The kafta, which I was also too busy eating to take pictures, had a nice minty taste.
But most impressive of all was Beirut owner and chef-in-chief, Bilal Ali Darwiche:
He came to our table several times, not only to greet us but to serve food himself. In fact I watched him scurrying throughout the entire restaurant all night, holding trays, managing the staff in impressively accented Spanish and even wiping down the tables.
This type of hands-on management is so sorely missing in Beirut, where notions of shame and bigotry prevent much of the country’s elites and major business owners from ever getting their hands dirty.
A Zahle native, Bilal told me he landed in Panama around 1991, fleeing the lawlessness of the civil war and its aftermath.
For the first eight years, he worked for $300 per month he said, before “God helped” and he was able to purchase “Beirut” which has been around for 20 years.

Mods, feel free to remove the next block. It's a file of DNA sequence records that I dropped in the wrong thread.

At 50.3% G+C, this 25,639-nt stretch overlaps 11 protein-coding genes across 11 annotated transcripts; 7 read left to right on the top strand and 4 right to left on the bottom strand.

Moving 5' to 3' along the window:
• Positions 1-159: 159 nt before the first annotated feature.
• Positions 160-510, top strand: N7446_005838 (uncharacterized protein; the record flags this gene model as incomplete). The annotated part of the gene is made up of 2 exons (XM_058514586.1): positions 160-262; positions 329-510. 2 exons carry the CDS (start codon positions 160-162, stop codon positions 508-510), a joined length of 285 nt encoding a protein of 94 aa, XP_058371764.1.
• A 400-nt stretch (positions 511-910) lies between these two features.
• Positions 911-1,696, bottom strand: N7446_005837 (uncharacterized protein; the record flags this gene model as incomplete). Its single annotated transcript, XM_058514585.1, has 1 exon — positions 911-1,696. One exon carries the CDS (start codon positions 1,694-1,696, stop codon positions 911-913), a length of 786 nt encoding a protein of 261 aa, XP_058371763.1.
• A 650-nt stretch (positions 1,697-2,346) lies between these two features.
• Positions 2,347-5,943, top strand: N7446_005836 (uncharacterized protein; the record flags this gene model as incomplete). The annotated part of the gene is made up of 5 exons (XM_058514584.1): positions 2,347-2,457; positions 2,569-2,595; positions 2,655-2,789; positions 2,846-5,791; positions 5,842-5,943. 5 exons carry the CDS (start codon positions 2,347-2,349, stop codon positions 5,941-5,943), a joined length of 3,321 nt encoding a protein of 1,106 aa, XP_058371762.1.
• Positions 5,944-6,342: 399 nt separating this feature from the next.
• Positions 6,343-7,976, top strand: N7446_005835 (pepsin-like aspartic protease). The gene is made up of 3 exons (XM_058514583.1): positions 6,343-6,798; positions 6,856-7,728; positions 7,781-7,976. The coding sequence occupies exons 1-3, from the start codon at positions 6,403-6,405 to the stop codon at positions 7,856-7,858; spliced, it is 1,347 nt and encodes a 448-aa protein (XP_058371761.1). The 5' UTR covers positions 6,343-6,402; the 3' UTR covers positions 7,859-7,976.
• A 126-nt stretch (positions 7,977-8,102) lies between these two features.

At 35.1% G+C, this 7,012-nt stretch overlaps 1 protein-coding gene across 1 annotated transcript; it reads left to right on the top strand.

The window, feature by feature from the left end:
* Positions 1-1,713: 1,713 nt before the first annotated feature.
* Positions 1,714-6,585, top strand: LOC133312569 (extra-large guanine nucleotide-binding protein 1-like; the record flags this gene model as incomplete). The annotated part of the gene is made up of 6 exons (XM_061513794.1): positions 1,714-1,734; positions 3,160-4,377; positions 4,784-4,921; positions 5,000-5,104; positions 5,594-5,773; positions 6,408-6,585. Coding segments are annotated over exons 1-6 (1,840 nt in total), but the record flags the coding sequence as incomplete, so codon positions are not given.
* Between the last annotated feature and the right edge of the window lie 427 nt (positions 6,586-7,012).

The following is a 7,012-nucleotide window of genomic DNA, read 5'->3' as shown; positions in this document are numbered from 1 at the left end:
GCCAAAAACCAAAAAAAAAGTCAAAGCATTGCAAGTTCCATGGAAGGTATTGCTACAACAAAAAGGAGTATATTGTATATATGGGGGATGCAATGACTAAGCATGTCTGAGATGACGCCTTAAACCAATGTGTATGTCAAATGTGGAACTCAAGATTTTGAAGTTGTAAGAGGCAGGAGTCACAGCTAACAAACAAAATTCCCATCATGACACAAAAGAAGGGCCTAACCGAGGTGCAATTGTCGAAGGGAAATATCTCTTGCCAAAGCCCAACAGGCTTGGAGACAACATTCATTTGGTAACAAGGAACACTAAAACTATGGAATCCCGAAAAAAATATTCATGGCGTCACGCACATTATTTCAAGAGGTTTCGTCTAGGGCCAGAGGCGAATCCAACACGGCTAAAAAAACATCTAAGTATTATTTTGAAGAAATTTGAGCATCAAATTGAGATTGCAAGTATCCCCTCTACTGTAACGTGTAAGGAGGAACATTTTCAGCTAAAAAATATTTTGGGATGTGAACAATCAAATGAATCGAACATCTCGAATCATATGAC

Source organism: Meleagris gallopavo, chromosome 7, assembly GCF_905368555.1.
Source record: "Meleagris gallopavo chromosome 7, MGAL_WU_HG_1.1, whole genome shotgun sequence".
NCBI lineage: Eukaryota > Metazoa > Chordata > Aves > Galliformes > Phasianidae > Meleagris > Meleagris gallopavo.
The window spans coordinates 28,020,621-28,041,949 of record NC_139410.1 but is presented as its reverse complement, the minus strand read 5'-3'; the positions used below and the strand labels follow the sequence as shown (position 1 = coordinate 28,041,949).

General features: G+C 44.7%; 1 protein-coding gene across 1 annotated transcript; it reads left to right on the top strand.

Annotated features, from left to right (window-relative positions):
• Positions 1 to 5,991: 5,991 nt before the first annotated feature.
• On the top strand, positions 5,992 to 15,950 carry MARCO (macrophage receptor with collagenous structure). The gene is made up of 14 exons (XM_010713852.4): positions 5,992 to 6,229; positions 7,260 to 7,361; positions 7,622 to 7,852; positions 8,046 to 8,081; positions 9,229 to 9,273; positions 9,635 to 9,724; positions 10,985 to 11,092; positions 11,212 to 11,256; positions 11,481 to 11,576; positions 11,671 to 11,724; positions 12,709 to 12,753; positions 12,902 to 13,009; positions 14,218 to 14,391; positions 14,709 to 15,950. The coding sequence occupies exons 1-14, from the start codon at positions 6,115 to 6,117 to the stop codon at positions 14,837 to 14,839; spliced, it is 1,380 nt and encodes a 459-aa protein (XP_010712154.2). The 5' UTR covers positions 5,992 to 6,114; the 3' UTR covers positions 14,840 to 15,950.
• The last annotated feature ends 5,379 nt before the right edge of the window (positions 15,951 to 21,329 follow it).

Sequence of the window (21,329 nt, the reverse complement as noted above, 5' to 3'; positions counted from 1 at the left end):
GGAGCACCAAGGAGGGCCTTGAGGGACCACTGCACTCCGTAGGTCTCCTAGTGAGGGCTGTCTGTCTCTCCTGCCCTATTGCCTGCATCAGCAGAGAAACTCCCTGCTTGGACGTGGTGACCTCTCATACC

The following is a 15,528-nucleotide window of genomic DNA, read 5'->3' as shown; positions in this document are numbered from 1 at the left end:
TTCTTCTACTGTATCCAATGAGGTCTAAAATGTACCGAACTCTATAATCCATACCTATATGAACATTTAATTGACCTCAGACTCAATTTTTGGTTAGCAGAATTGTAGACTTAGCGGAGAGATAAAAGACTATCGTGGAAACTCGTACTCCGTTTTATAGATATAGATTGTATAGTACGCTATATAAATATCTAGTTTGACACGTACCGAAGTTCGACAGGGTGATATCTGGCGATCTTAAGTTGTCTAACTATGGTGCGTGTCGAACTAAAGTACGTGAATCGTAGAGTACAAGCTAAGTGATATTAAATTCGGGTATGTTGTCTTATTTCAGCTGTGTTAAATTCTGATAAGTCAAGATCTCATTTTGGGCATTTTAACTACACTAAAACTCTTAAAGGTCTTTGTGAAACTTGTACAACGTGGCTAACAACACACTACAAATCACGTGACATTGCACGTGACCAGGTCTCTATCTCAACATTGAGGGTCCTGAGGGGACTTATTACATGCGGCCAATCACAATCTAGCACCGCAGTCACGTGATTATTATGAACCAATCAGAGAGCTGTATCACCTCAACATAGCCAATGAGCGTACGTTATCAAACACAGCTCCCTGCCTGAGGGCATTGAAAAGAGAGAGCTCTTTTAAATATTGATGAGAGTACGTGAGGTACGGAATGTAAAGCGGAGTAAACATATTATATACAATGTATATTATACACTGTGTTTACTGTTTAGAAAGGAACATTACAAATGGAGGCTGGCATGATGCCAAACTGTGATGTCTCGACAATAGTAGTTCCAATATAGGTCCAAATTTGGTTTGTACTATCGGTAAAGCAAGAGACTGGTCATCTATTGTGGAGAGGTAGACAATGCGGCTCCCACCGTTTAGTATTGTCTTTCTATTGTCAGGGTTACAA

And owing perhaps to his humility, Beirut was jam-packed this Wednesday. There were dozens of tables, both locals and tourists, in the sprawling indoor and outdoor sections.
Bilal laughed it off, assuring me it was just a faulty light bulb, before delivering complimentary baklawa to our table. Like much of the rest of the food, it was soft and delectable.
Years ago I wrote about another “Beirut” restaurant, this one in Hong Kong. So just how many Beiruts are out there?
Like Bilal, the staff of Beirut Hong Kong told me they felt dejected by their homeland– the wars, the cheating, the driving.
It’s a pity because Lebanon needs more self-made men like Bilal. Perhaps they could inspire others into believing success can be achieved through hard work and perseverance and not just inheritance, pandering and knowing the right people or “wasta.”